The image shows the successful flight of an extremely simple fixed wing controller tutorial (flies GPS waypoints or in manual mode, has support for MAVLink parameters, runs automatically synchronized to the attitude filter). Simple can mean many things, in this case we are referring to simple for hobbyists or students interested in estimation and control. Developing on PX4 is simple in the same fashion as writing a "Hello World!" application from scratch is simple on a normal Unix or Windows machine (the equivalent is the PX4 "Hello Sky" tutorial). To write flight-control code there is no need to dig through the whole codebase, or to mess with the main loop (and introducing unintended side effects).
Of course it is still flexible enough to run monolithic designs, and APM Plane and Copter are fully operational (thanks to Andrew Tridgell and Randy Mackay) and are the recommended flight app at this point for average users.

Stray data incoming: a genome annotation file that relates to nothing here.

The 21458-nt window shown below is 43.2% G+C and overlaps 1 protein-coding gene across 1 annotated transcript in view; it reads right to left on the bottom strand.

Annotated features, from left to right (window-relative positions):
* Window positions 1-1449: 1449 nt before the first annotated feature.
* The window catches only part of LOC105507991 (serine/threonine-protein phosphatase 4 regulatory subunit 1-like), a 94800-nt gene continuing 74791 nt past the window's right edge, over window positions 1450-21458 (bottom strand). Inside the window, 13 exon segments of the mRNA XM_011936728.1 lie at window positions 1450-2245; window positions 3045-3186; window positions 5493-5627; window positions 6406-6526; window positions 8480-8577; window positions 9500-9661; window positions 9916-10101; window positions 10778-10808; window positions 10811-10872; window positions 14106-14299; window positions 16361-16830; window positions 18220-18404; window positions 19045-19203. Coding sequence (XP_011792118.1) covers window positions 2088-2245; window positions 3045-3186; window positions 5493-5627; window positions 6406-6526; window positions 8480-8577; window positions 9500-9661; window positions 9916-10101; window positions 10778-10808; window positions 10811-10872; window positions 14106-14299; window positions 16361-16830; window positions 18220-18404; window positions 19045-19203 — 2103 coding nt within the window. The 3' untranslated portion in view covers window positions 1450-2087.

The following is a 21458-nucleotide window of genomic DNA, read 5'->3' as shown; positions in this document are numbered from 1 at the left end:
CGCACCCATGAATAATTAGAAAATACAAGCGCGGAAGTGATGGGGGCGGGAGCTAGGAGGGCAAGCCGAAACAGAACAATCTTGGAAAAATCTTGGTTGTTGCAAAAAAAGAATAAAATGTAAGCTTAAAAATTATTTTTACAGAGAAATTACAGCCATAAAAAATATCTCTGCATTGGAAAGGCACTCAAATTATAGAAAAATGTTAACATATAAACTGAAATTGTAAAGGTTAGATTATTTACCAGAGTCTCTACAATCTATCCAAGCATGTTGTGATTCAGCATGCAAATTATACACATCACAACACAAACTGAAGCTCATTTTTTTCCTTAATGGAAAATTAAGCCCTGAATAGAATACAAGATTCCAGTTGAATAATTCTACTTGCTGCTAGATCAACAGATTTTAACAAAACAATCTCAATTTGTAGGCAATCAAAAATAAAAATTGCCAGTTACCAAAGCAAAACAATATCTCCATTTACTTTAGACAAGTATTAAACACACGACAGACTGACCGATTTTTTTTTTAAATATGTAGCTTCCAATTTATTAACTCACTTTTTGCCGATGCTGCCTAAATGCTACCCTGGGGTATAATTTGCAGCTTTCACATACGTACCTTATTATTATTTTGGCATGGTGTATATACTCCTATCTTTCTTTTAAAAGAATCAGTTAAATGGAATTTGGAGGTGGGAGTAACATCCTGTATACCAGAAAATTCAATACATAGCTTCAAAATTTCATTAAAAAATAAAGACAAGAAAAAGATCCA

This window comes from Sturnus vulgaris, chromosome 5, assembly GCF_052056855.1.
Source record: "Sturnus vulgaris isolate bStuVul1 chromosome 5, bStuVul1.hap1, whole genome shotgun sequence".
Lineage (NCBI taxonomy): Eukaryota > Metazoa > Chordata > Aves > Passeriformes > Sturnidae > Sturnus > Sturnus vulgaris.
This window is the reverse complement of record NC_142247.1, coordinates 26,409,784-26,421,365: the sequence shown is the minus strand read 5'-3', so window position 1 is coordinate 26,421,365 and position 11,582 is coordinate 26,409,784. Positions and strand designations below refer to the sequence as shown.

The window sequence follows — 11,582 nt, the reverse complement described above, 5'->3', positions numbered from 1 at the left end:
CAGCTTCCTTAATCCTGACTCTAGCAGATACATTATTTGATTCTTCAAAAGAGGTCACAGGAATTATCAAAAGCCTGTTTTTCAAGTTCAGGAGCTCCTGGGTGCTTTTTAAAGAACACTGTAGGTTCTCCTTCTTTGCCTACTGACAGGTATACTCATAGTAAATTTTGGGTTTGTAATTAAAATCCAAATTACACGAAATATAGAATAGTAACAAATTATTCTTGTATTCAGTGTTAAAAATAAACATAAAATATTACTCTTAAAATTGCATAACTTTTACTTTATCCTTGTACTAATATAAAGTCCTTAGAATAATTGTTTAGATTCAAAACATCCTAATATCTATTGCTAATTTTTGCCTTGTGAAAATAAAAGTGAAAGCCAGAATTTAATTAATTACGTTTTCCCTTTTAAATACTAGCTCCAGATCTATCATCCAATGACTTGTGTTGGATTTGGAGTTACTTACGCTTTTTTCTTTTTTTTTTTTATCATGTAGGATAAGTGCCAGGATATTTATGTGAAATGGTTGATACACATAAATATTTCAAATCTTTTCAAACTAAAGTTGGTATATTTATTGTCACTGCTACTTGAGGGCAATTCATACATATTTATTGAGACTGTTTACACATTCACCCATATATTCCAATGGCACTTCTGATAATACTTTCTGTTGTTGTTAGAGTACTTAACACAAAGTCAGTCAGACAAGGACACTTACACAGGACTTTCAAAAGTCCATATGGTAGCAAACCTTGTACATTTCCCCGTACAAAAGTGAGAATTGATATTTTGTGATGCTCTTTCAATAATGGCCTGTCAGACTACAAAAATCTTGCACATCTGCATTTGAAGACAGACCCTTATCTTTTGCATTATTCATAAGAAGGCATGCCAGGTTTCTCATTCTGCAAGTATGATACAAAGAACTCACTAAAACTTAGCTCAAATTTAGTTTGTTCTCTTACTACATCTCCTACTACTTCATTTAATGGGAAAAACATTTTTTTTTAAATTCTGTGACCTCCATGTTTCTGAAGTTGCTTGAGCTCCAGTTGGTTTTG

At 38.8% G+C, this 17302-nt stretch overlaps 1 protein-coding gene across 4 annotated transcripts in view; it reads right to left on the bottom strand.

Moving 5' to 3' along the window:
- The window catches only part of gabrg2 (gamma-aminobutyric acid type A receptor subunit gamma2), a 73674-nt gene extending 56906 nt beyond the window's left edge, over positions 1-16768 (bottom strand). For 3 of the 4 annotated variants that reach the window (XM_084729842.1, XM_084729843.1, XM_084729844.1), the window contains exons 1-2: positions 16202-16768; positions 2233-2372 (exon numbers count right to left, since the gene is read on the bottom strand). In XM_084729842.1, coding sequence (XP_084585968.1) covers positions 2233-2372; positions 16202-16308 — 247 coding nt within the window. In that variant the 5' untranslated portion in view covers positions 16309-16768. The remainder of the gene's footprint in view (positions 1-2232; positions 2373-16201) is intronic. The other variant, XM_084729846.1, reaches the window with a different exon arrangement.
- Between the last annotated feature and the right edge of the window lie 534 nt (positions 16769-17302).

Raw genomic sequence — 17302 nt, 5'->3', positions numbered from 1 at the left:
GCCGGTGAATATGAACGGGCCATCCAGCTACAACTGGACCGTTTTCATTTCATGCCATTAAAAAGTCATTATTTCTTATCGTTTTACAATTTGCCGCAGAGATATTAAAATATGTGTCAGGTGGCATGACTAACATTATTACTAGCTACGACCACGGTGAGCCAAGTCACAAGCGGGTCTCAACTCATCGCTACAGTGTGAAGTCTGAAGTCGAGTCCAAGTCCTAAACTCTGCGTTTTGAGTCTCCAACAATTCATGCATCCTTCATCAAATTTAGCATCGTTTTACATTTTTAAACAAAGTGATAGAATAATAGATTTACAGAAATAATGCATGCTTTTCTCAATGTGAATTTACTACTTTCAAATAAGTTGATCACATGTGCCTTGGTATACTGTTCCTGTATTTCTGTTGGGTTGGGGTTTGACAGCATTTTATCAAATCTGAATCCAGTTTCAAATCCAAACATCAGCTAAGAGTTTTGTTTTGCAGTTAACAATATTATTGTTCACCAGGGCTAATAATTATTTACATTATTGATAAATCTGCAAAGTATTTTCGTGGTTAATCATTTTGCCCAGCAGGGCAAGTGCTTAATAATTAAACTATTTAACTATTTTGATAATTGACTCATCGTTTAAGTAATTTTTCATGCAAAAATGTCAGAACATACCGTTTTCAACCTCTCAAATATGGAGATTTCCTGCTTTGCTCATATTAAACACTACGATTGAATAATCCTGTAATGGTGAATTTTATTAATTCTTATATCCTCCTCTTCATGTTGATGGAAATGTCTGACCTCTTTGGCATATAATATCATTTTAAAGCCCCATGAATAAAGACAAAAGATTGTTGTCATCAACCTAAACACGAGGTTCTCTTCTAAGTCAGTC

The open source autopilot field has evolved recently quite a bit, and while everybody these days can hack together a flying quadrotor within a few days, taking a "simple" hardware platform like Arduino or Maple means just reinventing the wheel, since people have done it already. Not many of these new projects ever make it even close to what e.g. APM provides. To really improve over the state of the art, its important to focus on the flight code and to make it fly better, instead of creating yet another half-done piece of hardware.
The whole rationale behind PX4 is different: Similar to VxWorks for the automotive and aerospace industries (guess what the Curiosity rover runs and guess what most likely controls the vehicle you're driving), we're trying to provide a real-time, flexible base platform (based on NuttX, which is POSIX-inspired like VxWorks) and add common library blocks like mixers, estimators, sensor drivers and controllers to it. But if a new developer want to drive a different platform (a rover, boat, blimp) with it, or run his own flight controller, there is no need to rip everything apart - it can just be added and run as application, without affecting other users of the platform.
For the same reason the linked tutorials also look so similar to normal Unix programming examples. And there is a quite successful case study for this platform based approach - if you look at the PX4 interprocess communication you will note that working with PX4 is in many ways similar to working with ROS (Robot Operating System) in classic robotics.
If you want to get your hands dirty, here the most relevant links from the text again: